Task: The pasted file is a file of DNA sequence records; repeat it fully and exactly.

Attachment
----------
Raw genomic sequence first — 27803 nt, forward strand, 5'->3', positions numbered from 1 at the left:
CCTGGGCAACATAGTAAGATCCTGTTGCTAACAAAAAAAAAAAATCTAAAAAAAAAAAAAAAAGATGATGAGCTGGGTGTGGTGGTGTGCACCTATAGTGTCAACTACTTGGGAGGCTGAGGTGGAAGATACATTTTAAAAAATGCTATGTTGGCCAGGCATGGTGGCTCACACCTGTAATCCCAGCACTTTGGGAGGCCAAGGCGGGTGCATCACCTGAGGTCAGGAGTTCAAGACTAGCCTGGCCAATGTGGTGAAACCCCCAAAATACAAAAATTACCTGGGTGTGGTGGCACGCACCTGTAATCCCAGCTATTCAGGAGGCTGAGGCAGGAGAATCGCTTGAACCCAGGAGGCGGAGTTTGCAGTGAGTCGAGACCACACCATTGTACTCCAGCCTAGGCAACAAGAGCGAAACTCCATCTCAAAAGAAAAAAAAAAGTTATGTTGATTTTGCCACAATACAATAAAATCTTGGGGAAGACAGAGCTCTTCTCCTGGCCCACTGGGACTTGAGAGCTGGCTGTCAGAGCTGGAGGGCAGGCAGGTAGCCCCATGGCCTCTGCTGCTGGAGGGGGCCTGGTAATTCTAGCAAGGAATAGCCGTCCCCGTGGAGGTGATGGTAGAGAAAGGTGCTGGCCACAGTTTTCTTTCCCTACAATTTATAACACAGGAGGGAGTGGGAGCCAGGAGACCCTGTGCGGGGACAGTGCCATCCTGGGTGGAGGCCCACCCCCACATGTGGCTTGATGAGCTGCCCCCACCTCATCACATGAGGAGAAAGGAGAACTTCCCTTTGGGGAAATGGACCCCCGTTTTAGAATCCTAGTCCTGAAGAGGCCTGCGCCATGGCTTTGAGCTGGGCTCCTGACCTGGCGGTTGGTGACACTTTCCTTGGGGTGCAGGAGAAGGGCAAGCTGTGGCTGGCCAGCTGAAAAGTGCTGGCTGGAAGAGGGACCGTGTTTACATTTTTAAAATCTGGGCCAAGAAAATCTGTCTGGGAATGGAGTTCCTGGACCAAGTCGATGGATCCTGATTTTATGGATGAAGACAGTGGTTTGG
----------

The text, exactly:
Raw genomic sequence first — 27803 nt, forward strand, 5'->3', positions numbered from 1 at the left:
CCTGGGCAACATAGTAAGATCCTGTTGCTAACAAAAAAAAAAAATCTAAAAAAAAAAAAAAAAGATGATGAGCTGGGTGTGGTGGTGTGCACCTATAGTGTCAACTACTTGGGAGGCTGAGGTGGAAGATACATTTTAAAAAATGCTATGTTGGCCAGGCATGGTGGCTCACACCTGTAATCCCAGCACTTTGGGAGGCCAAGGCGGGTGCATCACCTGAGGTCAGGAGTTCAAGACTAGCCTGGCCAATGTGGTGAAACCCCCAAAATACAAAAATTACCTGGGTGTGGTGGCACGCACCTGTAATCCCAGCTATTCAGGAGGCTGAGGCAGGAGAATCGCTTGAACCCAGGAGGCGGAGTTTGCAGTGAGTCGAGACCACACCATTGTACTCCAGCCTAGGCAACAAGAGCGAAACTCCATCTCAAAAGAAAAAAAAAAGTTATGTTGATTTTGCCACAATACAATAAAATCTTGGGGAAGACAGAGCTCTTCTCCTGGCCCACTGGGACTTGAGAGCTGGCTGTCAGAGCTGGAGGGCAGGCAGGTAGCCCCATGGCCTCTGCTGCTGGAGGGGGCCTGGTAATTCTAGCAAGGAATAGCCGTCCCCGTGGAGGTGATGGTAGAGAAAGGTGCTGGCCACAGTTTTCTTTCCCTACAATTTATAACACAGGAGGGAGTGGGAGCCAGGAGACCCTGTGCGGGGACAGTGCCATCCTGGGTGGAGGCCCACCCCCACATGTGGCTTGATGAGCTGCCCCCACCTCATCACATGAGGAGAAAGGAGAACTTCCCTTTGGGGAAATGGACCCCCGTTTTAGAATCCTAGTCCTGAAGAGGCCTGCGCCATGGCTTTGAGCTGGGCTCCTGACCTGGCGGTTGGTGACACTTTCCTTGGGGTGCAGGAGAAGGGCAAGCTGTGGCTGGCCAGCTGAAAAGTGCTGGCTGGAAGAGGGACCGTGTTTACATTTTTAAAATCTGGGCCAAGAAAATCTGTCTGGGAATGGAGTTCCTGGACCAAGTCGATGGATCCTGATTTTATGGATGAAGACAGTGGTTTGG